Bikes must share Nicolette Avenue with buses and also with scooters and skateboards, but I think it’s great that no cars are allowed. Passing me going the other way, a bike rider much younger than me does a wheelie, and I think he’s pretty good even as he goes through a red light. I stop to gather with a group watching a giant chess board on the sidewalk. There’s a multi-cultural mix of well-dressed and not so well dressed who seem of seriously into the watching the game. Behind us is an office for the for Minneapolis Downtown Improvement District (Mpls DID). One reason Minneapolis attracts conventions and visitors is because of its downtown and the DID’s mission is to supplement these efforts with an army of DID Ambassadors, the most visible part of their programs.
Further up, I befriend a DID ambassador we can call Joe, who told me things are picking up downtown, especially because of the conventions. I asked about safety, and he said the weekdays seem fine, but he was not so sure about weekends.
I slid off my bike and cross the street to a hot dog vendor whose cart is open Monday through Friday and sometimes, weekends. He says days when the conventions are around are the best.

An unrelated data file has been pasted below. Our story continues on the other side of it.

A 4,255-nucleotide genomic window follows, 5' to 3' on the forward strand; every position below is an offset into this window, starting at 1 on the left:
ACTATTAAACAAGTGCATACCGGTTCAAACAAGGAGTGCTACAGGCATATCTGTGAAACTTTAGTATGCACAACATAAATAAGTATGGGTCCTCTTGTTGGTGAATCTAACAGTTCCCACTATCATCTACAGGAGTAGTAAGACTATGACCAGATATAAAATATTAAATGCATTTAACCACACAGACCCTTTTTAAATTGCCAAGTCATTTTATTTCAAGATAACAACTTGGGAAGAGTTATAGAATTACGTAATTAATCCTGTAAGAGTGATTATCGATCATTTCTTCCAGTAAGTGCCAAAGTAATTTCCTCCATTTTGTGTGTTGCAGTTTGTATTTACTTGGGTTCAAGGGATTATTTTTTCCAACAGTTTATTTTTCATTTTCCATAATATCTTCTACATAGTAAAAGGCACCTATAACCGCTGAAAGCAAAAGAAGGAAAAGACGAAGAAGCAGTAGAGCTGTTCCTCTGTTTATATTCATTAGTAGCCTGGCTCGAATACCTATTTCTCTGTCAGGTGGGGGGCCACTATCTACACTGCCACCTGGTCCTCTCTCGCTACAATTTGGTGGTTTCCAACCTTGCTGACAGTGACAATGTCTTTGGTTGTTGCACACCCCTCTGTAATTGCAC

The number of people hanging out starts to increase across the street from The Mary Tyler Moore Statue on 7th and then increases again two blocks up across the street from the Target downtown, but in my trip, it’s the start of rush hour so the number of people hanging out are matched by workers heading home with their briefcases or backpack slung over their shoulders.
Across Nicolette Avenue, every seat outdoors is taken at the popular watering hole The Local, and there's a new place, Ties Lounge and Rooftop, with multiple floors.
I try the piano in front of the YWCA. It’s a Wurlitzer Vertical Grand according to the label, and I'm expecting big things. Two young professional women talking and chatting look up from their phones. I realize the whole process is somewhat addictive, first finding a piano and secondly playing them and finally, wondering if anyone will listen.
I start to notice the badges for the Conference on Mass Spectrometry which is going on all week and decide to head up to the main stage which for me is in front of the convention center. Up there, no one is using that piano; it’s free. Although I’m just an aspiring professional, I realize this is a big opportunity. I put on my game face and start pounding the keys with my right hand, jazz chords with my left, as the attendees stream out of the convention center.
I get a few furtive looks, but one or two outright smiles as people walk by. A few people sit on the benches nearby and check their phones, and one sits right behind me and claps.
He called the conference the Super Bowl event for the spectrometry industry which studies the interactions between light and matter, and he is visibly excited by its success. I bring up the city’s presentation as a destination, and he couldn’t be more complimentary.
I return to the piano and play Billie Holiday’s version of “Good Bless The Child”. A guy walks by and points at me and says, “that’s good,” and I stop to think that it’s very cool being downtown.